BARTON, Ralph (1524/25-92), of Gray's Inn, London, Smithhills in Deane, Lancs. and Holme, Notts.

Published in The History of Parliament: the House of Commons 1509-1558, ed. S.T. Bindoff, 1982
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Family and Education

b. 1524/25, 2nd s. of Andrew Barton educ. G. Inn 1542, called 1545. m. lic. 14 June 1555, Eleanor, da. of Sir Roger Brereton of Malpas, Cheshire, wid. Of one Brackenbury, at least 2s. 1da. suc. bro. Robert 1580.2

Offices Held

Reader, G. Inn Lent 1559, autumn 1568, bencher 1569.

Feodary, Notts, from c.1560; Queen’s attorney, Cheshire, Flints., Anglesey, Caern. and Merion. May 1563; Queen’s attorney and serjeant, Lancs. May 1564; recorder, Nottingham 1564-c.82; member, council in the marches of Wales 1570; j.p.q. Notts.1558/59-d., Glos., Herefs., Salop 1579-d.; commr. musters, Denb. 1580; other commissions 1560-79.3


Although he was to inherit the family estates in Lancashire and Nottinghamshire on the death of his brother, Ralph Barton’s immediate inheritance from his father was his professional training. Bequeathed 10 marks in his father’s will of February 1549 and also £10 yearly ‘during certain years towards his exhibition and learning’, Ralph Barton had entered Gray’s Inn seven years earlier and had been called to the bar in 1545. He was to have a successful legal career under Elizabeth and may already have entered the service of the crown under Mary. His return for Wigan in I558 was thus perhaps due to his professional standing. He was probably also acceptable in religion at this time, although he presumably conformed under Elizabeth; his brother Robert, who had been responsible for the arrest of the Protestant martyr George Marsh in 1554, was regarded as unfavourable to the Elizabethan settlement in 1564. The Barton family was of some importance in the neighbourhood and held a lease of property in Wigan itself; moreover, by 1562 Ralph Barton was to be in receipt of a wage, fee or annuity of 40s. from Edward Stanley, 3rd Earl of Derby, whose influence would have reinforced whatever other claims Barton might have had. No explanation has been found for the omission of his name and those of 17 others, including his brother-in-law William Gerard II, from a copy of the Crown Office list.4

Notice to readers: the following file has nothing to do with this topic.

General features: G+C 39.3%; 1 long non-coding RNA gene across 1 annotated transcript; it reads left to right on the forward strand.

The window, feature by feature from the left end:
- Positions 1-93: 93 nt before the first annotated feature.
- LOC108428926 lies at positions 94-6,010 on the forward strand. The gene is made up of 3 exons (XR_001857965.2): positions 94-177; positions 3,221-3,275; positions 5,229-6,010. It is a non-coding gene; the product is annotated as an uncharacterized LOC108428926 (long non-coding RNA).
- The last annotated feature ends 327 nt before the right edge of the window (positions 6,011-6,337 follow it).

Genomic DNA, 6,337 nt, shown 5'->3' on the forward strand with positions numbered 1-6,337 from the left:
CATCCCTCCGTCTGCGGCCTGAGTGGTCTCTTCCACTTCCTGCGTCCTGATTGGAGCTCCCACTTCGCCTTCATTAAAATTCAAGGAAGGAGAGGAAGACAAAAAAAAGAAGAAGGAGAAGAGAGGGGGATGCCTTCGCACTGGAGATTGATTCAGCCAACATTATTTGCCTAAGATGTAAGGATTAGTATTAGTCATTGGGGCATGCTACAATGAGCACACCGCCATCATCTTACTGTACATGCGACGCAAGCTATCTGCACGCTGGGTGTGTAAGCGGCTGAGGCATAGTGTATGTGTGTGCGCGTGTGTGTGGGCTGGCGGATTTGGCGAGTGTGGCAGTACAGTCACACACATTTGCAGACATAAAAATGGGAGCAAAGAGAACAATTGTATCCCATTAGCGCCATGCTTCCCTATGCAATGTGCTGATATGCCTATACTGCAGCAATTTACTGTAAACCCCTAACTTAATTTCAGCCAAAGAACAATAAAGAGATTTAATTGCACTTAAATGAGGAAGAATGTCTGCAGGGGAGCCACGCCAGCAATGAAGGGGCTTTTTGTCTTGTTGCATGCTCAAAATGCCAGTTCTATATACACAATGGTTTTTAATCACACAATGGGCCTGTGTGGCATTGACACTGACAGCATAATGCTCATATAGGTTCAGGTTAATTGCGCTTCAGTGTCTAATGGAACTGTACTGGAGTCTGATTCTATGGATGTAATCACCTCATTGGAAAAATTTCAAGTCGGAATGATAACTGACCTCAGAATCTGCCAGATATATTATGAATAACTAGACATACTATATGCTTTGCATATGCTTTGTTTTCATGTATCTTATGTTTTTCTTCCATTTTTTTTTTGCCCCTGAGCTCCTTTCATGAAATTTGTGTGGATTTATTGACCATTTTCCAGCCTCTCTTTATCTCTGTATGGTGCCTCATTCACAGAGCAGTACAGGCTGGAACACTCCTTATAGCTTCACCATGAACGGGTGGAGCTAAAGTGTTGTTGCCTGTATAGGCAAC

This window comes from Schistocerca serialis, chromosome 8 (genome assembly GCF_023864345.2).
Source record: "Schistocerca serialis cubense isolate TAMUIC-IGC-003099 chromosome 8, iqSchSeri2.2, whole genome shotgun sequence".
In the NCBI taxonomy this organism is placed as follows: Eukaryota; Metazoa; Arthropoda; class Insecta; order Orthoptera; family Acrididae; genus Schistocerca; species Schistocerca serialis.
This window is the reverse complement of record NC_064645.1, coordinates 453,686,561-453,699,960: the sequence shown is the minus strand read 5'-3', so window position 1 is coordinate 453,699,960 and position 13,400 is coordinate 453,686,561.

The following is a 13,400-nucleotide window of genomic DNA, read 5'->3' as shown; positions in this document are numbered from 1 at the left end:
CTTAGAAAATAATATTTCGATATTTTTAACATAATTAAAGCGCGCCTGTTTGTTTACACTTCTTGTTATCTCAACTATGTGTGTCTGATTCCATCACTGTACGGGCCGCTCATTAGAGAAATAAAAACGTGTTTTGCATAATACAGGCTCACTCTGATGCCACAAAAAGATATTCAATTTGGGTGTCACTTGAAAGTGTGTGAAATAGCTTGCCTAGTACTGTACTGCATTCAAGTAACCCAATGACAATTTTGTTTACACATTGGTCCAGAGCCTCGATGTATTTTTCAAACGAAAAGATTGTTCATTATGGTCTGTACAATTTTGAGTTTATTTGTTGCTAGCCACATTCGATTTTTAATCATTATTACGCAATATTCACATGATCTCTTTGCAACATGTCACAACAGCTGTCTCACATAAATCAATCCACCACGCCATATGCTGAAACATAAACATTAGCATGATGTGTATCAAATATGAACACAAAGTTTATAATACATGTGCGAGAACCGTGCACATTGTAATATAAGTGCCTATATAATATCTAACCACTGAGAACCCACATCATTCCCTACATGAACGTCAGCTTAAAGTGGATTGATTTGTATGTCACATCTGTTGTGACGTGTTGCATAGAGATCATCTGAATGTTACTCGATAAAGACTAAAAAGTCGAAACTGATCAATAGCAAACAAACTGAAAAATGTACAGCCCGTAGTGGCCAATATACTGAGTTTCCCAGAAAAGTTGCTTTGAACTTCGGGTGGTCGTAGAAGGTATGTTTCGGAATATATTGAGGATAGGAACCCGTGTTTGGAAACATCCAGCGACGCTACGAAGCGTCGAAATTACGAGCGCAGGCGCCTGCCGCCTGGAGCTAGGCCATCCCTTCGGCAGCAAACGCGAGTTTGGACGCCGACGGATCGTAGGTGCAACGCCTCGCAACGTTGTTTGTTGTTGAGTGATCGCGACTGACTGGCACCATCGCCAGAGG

Barton’s brother’s widow became the wife of Sir Richard Shuttleworth, with the result that there was a protracted lawsuit before he secured his inheritance. He had done so by his death in 1592.5

Ref Volumes: 1509-1558

Author: Alan Davidson


  • 1. Did not serve for the full duration of the Parliament.
  • 2. Aged 55 in 1580, Chetham Soc. xli. 290. Vis. Lancs. (Chetham Soc. lxxxi), 21; (cx), 197-200; Vis. Cheshire (Harl. Soc. xviii), 44; Mar. Lic. London (Harl. Soc. xxv), 16.
  • 3. CPR, 1560-3, pp. 94, 611; 1563-6, pp. 35, 38; 1566-9, pp. 130, 240, 347; 1569-72 pp. 32, 194, 432-3; Somerville, Duchy, i. 484; Nottingham Recs. iv. 418, 422; HMC Rutland. i. 142; P. H. Williams, Council in the Marches of Wales, 344-5; R. Flenley, Cal. Reg. Council, Marches of Wales, 98, 173, 200.
  • 4. Chetham Soc. xli, 289-90; li. 98-101; DNB (Marsh, George); Cam. Misc. ix(3), 78; Lancs. RO, Stanley pprs. DDK/6/3, p. 17; Wm. Salt Lib. SMS 264.
  • 5. Ducatus Lanc. iv. 91, 107, 117-18, 133, 139, 514; APC, xiii. 18-19, 21; HMC Var. ii. 97.